Another great illustrator passed away the same week that Mark English left us: Charles Santore [1935-2019].

Upon his graduation from the Philadelphia Museum School of Art, Charles was drafted and served in the U.S. Army; when discharged he returned to his Philly where he began his career as a commercial artist. He quickly established himself with advertising agency work and eventually began painting book covers and editorial illustrations for various magazines, including the Saturday Evening Post. Among his high-profile magazine covers, he created more than 40 covers for TV Guide, which featured his portraits of celebrities. When The Running Press approached him to illustrate a new edition of The Classic Tale of Peter Rabbit and Other Cherished Stories Charles embraced the role of children’s book illustrator and never returned to advertising. “An advertisement runs in a magazine today,” he told Communication Arts, “and someone wraps fish in it the next day. With a book, you know it’s going to be around.”

For the rest of his career Charles produced beautiful paintings for such titles as The Wizard of Oz, Alice’s Adventures in Wonderland, Snow White, and Paul Revere’s Ride: The Landlord’s Tale along with works by Aesop and the Brothers Grimm. He also wrote several picture book of his own, including William the Curious: King of the Water Lilies and The Silk Princess. Charles’ last picture book, Jabberwocky, is scheduled for spring 2020.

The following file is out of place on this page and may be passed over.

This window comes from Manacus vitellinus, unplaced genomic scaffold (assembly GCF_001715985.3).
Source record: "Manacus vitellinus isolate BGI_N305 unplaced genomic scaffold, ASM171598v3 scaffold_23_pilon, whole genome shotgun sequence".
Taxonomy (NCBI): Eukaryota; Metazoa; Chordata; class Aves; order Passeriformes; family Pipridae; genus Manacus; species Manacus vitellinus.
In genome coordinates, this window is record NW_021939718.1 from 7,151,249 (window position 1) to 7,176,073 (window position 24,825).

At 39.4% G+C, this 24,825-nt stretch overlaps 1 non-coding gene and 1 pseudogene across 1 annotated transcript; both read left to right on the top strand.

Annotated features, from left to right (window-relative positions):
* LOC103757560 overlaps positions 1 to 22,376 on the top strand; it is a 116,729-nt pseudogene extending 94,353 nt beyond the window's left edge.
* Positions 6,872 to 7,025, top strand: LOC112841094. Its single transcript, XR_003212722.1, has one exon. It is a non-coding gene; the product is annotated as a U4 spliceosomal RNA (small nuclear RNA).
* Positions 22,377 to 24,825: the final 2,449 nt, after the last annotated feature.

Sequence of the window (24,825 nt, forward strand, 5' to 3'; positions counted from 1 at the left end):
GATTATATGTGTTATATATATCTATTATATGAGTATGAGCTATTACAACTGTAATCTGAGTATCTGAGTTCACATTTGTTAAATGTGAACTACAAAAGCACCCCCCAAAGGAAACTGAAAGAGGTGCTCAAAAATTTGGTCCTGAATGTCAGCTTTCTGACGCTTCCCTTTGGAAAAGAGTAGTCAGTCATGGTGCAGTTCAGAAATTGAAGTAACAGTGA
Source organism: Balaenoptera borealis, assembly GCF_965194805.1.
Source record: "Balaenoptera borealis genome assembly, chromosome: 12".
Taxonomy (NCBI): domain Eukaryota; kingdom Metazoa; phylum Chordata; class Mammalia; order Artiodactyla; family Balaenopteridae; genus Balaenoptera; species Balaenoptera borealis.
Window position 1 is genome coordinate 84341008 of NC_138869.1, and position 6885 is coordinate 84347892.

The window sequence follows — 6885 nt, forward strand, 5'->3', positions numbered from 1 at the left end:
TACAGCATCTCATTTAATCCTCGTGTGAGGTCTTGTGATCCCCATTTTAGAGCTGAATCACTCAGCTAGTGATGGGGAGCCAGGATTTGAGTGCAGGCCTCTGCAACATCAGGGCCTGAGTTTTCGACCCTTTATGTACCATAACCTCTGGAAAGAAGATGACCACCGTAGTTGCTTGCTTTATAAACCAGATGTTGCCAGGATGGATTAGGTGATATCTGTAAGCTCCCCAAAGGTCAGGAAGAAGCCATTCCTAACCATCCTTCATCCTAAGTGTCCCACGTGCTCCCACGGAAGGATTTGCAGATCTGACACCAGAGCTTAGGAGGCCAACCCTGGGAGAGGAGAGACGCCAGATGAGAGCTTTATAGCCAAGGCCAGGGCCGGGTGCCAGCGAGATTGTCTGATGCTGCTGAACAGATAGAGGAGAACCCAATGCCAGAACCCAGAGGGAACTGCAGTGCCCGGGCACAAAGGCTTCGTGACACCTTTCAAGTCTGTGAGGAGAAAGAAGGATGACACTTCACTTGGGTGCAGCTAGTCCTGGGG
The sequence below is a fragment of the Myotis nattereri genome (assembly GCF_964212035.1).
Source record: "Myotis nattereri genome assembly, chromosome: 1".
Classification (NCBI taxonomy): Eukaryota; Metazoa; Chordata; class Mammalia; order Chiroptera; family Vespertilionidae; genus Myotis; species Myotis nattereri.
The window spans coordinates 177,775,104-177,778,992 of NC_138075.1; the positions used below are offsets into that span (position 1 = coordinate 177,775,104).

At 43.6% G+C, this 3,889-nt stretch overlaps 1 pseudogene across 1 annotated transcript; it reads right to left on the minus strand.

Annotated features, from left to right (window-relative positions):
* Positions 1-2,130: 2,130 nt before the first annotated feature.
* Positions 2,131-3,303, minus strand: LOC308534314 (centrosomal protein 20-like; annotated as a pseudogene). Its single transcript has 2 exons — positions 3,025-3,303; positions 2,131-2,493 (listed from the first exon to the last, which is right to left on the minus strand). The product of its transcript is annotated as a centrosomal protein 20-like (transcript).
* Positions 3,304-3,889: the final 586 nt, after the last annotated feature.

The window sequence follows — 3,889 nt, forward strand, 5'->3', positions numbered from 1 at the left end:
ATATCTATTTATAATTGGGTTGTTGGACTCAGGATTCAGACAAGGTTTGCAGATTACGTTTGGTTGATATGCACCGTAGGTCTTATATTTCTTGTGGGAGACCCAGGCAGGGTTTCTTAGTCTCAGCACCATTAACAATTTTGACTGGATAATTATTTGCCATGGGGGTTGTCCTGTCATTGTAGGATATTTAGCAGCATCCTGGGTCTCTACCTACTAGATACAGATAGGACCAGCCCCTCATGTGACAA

Running Press Kids creative director Frances Soo Ping Chow, who worked with Charles for over a decade, expressed his appreciation following the announcement of his passing: “Charlie Santore was an artistic treasure in the industry. He created worlds that were familiar but elevated them beyond the scope of our imagination. Each extensively researched and composed illustration was created with an eye to detail that was uniquely his. His lighting, reminiscent of Maxfield Parrish, enveloped colorful characters with lush atmospheres to create stunningly beautiful landscapes. Charlie will be greatly missed by everyone who had the honor of working with him.”

Below is a video interview that was filmed around the time of his exhibit at the Woodmere Art Museum in 2018 that is both thoughtful and entertaining: enjoy.